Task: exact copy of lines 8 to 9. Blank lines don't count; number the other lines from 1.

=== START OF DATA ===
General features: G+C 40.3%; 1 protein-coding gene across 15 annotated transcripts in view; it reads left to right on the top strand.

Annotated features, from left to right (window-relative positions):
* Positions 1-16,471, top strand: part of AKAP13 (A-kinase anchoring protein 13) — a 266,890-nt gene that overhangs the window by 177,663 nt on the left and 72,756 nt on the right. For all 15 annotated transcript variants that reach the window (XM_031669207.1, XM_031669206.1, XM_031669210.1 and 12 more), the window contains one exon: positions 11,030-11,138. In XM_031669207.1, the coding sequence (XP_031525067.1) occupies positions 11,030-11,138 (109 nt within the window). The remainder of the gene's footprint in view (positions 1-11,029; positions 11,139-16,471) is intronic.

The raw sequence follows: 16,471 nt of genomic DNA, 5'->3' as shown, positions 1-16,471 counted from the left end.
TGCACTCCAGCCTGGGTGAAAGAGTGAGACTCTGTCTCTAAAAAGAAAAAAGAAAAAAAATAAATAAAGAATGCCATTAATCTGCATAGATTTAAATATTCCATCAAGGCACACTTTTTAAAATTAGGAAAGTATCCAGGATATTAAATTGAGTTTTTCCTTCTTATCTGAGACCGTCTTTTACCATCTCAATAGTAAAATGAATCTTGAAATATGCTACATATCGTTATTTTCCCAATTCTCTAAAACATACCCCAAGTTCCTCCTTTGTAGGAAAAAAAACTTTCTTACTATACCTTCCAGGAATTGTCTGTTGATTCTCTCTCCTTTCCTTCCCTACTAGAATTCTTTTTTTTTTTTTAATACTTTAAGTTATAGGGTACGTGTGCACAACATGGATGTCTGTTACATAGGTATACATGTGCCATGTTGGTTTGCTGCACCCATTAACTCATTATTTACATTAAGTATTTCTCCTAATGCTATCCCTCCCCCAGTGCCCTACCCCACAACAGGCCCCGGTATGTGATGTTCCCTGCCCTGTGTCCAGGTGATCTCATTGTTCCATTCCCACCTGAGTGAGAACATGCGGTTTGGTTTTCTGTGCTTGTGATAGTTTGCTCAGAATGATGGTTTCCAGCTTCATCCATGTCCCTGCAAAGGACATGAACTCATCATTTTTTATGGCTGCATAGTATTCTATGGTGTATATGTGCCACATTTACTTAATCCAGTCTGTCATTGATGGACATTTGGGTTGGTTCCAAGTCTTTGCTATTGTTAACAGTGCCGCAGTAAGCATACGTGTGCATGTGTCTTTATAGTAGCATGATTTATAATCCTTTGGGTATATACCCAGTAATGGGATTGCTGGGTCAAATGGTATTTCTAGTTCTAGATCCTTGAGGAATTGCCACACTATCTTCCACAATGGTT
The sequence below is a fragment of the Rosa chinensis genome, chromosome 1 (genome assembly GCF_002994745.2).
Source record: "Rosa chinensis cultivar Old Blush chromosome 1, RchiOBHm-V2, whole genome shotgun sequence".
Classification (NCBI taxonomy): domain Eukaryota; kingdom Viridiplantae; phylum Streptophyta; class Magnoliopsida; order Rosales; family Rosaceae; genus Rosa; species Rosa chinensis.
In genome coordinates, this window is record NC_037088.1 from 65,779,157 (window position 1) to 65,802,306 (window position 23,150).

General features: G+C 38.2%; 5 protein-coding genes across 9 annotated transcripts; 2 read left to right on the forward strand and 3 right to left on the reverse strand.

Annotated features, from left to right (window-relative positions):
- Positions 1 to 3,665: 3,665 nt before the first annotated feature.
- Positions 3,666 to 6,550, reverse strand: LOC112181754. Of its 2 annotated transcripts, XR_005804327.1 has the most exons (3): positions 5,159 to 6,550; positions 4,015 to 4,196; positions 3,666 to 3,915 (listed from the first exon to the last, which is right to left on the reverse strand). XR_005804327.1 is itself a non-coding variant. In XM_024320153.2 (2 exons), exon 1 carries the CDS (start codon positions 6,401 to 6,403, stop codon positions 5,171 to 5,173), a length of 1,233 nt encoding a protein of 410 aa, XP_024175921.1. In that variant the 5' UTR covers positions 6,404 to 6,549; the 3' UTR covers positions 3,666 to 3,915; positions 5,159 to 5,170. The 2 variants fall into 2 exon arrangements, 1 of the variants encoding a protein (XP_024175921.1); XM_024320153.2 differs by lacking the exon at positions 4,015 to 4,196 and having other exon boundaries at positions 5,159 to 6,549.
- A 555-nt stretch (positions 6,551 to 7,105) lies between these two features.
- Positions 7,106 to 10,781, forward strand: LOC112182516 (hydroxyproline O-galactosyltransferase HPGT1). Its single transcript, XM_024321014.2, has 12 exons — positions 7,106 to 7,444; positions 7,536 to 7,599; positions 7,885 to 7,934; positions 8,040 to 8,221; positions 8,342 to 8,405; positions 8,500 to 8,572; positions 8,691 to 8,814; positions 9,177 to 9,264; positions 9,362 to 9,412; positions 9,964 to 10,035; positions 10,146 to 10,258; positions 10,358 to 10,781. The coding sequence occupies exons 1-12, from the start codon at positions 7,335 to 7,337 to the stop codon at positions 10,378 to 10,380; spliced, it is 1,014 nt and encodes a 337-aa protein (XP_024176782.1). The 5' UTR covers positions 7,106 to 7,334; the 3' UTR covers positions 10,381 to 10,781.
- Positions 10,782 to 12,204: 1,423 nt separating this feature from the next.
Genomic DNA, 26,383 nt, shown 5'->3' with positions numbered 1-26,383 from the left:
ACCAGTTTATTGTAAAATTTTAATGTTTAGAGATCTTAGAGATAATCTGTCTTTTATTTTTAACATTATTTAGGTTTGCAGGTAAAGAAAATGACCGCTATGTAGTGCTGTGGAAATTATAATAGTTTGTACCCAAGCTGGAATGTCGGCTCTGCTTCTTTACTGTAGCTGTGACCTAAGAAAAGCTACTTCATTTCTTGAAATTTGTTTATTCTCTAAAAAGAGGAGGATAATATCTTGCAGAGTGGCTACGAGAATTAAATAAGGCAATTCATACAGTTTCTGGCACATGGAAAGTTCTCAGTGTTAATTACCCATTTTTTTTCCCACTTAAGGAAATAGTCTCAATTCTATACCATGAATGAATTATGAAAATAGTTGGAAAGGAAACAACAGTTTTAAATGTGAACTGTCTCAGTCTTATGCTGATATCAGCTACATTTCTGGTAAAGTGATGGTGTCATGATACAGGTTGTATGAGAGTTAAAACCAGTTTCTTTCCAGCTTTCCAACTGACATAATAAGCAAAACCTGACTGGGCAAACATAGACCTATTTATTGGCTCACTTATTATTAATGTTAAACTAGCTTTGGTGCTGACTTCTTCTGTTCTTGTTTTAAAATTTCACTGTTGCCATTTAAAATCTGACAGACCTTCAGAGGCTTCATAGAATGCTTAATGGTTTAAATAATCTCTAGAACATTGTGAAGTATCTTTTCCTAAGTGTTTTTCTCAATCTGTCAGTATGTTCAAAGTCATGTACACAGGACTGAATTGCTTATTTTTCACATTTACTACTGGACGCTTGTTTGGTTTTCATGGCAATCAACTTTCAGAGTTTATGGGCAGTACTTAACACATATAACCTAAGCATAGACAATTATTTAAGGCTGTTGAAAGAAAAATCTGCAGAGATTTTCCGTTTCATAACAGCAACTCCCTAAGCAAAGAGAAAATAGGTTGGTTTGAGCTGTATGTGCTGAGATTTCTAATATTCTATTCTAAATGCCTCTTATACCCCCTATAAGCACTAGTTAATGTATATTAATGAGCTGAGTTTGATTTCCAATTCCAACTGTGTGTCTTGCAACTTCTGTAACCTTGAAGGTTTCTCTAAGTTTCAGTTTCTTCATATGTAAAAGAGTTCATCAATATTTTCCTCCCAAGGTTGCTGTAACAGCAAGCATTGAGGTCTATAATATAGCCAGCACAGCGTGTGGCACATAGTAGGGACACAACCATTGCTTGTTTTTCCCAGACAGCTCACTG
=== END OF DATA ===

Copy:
Classification (NCBI taxonomy): domain Eukaryota; kingdom Viridiplantae; phylum Streptophyta; class Magnoliopsida; order Rosales; family Rosaceae; genus Rosa; species Rosa chinensis.
In genome coordinates, this window is record NC_037088.1 from 65,779,157 (window position 1) to 65,802,306 (window position 23,150).